Scotty and I walk between three and five miles around the neighborhood about four days out of seven. We see and greet mostly the same familiar faces at our first stop, the neighborhood park. After the park circuit is complete, we range further around the little bluff above the north bank of the Columbia that we call the Felida neighborhood. It's a former exurb that is quickly turning into a suburb. It was once farmland - fruit, fruit trees and pasture - but now is down to one disused dairy farm now used for pasturing a few beef cows. The rest is made up of a cluster of 80s-era ranch houses (built in what they figured at the time was rugged-individualist country) and several new McMansion plantations.
I like to steer us westward toward the bluff where we can see the Columbia, the surrounding lowlands, and the hills of Oregon in the distance. I like to perch up high on things like a cat (or a goat), so it's useful in that respect, and it's a pretty great view to boot.
The McMansion boom is returning now that the recession is over, and our viewing spots are growing smaller as new fences go up around new McMansions, each bloated house claiming the view as their own, not to be shared with the walking riffraff.
Where was I?
As we range away from the social obligations of the park, we are normally on our own, with very few fellow walkers or runners. But nearly every time, we cross paths with a man and his dog who are doing the same thing Scotty and I are. The man is probably in his 70s. The type who wears proper hiking boots that he has maintained for twenty years and walks in work pants and weather-appropriate outdoor gear. No workout gear. No running shoes. The dog is maybe an Australian Shepherd or Border Collie cross. A well behaved dog, on a long leash, leading the way but never pulling. I can tell from our meetings, which sometimes criss-cross more than once, that we generally cover the same territory at about the same pace, but on different routes. We always say hello, and our dogs always keep a polite distance from each other (Scotty loves people, but dogs are problematic and unpredictable. Unless he gets a very strong signal of submissive joy, he would rather keep his distance.)
I have been walking for fitness (or what passes for fitness) since college, when I would walk the Amazon Trail in Eugene and listen to Rick James on my Walkman. I remember places we lived by the music I listened to while walking. Eugene: Rick James and Chilliwack (look it up, Hosers). Austin: The Go-Gos. Fairfield/Vacaville, CA: The Eurythmics. Bend: The Cranberries and Chris Isaak. Tualatin: Fatboy Slim and The Dandy Warhols. Vancouver: The Decemberists and too many others to name here in the iTunes era. What I'm getting at is that walking is the thing that stuck. I tried running, and I still jog occasionally, but it has never felt natural, and even when I was putting in long miles, I would have to stop to walk every five minutes because my heart would race. I would love to love bike riding because my husband and son and extended biking family are dedicated to it, but I feel wobbly and weak on a bike, and can't find a comfortable center of gravity. I like to think I have good balance until I get on a bike and learn that I don't.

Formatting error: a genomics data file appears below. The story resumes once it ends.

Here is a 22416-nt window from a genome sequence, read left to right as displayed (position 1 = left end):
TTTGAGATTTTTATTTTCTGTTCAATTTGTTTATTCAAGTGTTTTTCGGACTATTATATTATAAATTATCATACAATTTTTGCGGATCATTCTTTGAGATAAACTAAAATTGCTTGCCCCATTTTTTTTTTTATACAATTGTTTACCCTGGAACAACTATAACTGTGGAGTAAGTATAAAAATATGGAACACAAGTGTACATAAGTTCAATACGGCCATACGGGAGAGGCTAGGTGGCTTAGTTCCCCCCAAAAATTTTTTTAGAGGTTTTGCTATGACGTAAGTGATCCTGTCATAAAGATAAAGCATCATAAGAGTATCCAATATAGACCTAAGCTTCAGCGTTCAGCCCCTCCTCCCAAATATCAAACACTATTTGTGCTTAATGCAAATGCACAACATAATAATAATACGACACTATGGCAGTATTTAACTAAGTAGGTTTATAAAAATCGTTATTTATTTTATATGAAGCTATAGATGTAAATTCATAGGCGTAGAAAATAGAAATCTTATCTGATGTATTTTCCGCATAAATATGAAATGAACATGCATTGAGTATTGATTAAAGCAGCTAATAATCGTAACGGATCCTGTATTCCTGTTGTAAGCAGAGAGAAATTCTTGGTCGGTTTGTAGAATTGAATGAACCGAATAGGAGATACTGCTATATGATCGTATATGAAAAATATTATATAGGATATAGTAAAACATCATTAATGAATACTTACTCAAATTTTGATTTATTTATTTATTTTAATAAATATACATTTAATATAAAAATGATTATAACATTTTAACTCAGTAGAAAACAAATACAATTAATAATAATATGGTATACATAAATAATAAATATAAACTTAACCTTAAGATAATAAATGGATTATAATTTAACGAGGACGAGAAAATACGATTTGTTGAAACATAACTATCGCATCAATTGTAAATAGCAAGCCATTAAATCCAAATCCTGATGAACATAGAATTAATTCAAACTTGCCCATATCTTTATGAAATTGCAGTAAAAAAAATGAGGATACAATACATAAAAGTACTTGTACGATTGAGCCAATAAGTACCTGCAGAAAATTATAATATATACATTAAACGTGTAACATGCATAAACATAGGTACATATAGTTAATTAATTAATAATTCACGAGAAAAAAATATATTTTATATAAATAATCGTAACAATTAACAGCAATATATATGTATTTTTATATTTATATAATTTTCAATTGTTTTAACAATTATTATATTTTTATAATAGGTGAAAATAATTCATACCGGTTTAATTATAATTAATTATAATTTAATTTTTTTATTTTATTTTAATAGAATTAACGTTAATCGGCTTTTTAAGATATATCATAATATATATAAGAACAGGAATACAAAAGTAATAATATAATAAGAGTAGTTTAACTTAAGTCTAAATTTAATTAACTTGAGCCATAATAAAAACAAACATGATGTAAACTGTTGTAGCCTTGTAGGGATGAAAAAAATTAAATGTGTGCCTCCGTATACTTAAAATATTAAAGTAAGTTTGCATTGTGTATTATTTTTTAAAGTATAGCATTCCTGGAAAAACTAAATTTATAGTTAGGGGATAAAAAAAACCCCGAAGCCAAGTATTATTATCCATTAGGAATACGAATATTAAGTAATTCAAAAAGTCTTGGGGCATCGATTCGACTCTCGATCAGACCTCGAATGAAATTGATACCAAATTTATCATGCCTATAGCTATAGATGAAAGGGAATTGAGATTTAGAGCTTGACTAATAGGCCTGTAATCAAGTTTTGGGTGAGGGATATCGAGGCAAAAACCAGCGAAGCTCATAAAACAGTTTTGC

A while ago, I recognized the man and his dog at the park, a place where I have never met him before. This time, he had driven there and was helping out of the car a woman whom I assume was his wife, but aged by whatever infirmity was requiring so much effort by the man to assist her out of the car. He then took her arm and walked slowly, slowly around the park with her. It was not easy for either of them, but they painfully and cheerfully struggled around the walkway together. It appeared, as we greeted each other, that she not only walked with difficulty but also talked with difficulty.
I suppose there are all kinds of reasons to walk for miles. One may be fitness. One may be a small respite from a day spent in service to a spouse.
At this point I am straining to contain my urge to write something about walking in someone else's shoes because there is nothing more horribly used-up and cliched, BUT IT FITS. I never considered his life outside our walkies until I met him at the park that day. And now I feel differently and more fond and protective of him than I did before I got that peek into his life.
Introverts are all the rage right now, but being one, and a shy one at that, I have to point out that the reason the shy are shy is that they are so frightened of the way they might be perceived by others that they are paralyzed in simple social interactions. They are so overly concerned with themselves that they forget to be concerned or even curious about the other person in front of them. It's a disorder of narcissism. So every chance I get to shut down my own self worth issues and look at someone else's situation is a gift. And I'm thankful for the chance to see the man and his dog in a new light. And hope to use it to think the best of the next person I meet.
Sorry about the self indulgent Deep Thoughts. The next post will be about farts.